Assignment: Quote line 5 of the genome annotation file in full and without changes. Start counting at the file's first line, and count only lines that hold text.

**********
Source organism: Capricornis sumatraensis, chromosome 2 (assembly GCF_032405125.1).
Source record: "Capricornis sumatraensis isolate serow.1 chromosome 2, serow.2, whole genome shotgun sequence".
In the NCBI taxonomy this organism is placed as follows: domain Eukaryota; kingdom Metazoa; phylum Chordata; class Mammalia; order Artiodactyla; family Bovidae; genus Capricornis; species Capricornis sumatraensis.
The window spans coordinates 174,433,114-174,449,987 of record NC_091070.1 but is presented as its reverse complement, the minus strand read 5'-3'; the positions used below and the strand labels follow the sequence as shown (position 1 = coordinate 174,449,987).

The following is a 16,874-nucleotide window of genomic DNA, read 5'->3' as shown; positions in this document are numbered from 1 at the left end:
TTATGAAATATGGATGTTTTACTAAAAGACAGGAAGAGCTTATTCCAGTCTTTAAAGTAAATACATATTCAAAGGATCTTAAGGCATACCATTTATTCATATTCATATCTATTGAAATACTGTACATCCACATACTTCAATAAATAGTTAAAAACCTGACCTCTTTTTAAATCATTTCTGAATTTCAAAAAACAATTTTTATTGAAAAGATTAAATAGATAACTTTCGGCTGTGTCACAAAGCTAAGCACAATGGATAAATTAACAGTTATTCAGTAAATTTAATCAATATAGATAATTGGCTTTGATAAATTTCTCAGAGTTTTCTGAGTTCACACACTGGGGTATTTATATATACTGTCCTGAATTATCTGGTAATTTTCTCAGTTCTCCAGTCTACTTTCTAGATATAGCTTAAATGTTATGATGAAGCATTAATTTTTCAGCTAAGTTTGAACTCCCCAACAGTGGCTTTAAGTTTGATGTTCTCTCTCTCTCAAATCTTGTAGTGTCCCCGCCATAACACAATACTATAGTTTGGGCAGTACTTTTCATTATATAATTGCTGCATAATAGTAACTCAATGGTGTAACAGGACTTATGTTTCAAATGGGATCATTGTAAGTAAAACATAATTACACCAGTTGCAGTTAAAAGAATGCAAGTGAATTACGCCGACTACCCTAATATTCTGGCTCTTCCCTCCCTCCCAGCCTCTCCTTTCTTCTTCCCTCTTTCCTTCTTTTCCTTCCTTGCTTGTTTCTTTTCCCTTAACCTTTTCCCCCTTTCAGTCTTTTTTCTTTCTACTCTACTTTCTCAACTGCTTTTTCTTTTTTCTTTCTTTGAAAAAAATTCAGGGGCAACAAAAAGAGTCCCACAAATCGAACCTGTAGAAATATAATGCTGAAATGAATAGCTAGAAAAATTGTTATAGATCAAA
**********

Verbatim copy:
The following is a 16,874-nucleotide window of genomic DNA, read 5'->3' as shown; positions in this document are numbered from 1 at the left end: